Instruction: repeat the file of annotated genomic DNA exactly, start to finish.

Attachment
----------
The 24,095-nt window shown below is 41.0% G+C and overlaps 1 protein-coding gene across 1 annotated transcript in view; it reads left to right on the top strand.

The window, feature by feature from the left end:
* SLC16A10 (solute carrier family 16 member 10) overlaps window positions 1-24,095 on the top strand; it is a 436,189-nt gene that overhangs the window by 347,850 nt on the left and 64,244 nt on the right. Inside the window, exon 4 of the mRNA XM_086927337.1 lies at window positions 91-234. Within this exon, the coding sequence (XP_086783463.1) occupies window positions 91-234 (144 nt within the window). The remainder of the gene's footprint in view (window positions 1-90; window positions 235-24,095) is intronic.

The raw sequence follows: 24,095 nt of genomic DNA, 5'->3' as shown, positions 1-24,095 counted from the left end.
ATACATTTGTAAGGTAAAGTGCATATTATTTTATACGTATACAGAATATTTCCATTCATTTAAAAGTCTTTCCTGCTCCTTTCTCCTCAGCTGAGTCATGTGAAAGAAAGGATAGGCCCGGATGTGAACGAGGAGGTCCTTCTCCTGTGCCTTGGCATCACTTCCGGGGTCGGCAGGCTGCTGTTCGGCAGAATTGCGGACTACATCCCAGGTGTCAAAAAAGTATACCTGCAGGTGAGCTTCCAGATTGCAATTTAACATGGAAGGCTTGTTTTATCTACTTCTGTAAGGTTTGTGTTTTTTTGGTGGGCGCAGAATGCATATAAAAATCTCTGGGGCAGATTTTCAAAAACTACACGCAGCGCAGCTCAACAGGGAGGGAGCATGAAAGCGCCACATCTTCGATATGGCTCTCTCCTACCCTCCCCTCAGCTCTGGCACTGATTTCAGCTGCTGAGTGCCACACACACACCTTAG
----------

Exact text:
The 24,095-nt window shown below is 41.0% G+C and overlaps 1 protein-coding gene across 1 annotated transcript in view; it reads left to right on the top strand.

The window, feature by feature from the left end:
* SLC16A10 (solute carrier family 16 member 10) overlaps window positions 1-24,095 on the top strand; it is a 436,189-nt gene that overhangs the window by 347,850 nt on the left and 64,244 nt on the right. Inside the window, exon 4 of the mRNA XM_086927337.1 lies at window positions 91-234. Within this exon, the coding sequence (XP_086783463.1) occupies window positions 91-234 (144 nt within the window). The remainder of the gene's footprint in view (window positions 1-90; window positions 235-24,095) is intronic.

The raw sequence follows: 24,095 nt of genomic DNA, 5'->3' as shown, positions 1-24,095 counted from the left end.
ATACATTTGTAAGGTAAAGTGCATATTATTTTATACGTATACAGAATATTTCCATTCATTTAAAAGTCTTTCCTGCTCCTTTCTCCTCAGCTGAGTCATGTGAAAGAAAGGATAGGCCCGGATGTGAACGAGGAGGTCCTTCTCCTGTGCCTTGGCATCACTTCCGGGGTCGGCAGGCTGCTGTTCGGCAGAATTGCGGACTACATCCCAGGTGTCAAAAAAGTATACCTGCAGGTGAGCTTCCAGATTGCAATTTAACATGGAAGGCTTGTTTTATCTACTTCTGTAAGGTTTGTGTTTTTTTGGTGGGCGCAGAATGCATATAAAAATCTCTGGGGCAGATTTTCAAAAACTACACGCAGCGCAGCTCAACAGGGAGGGAGCATGAAAGCGCCACATCTTCGATATGGCTCTCTCCTACCCTCCCCTCAGCTCTGGCACTGATTTCAGCTGCTGAGTGCCACACACACACCTTAG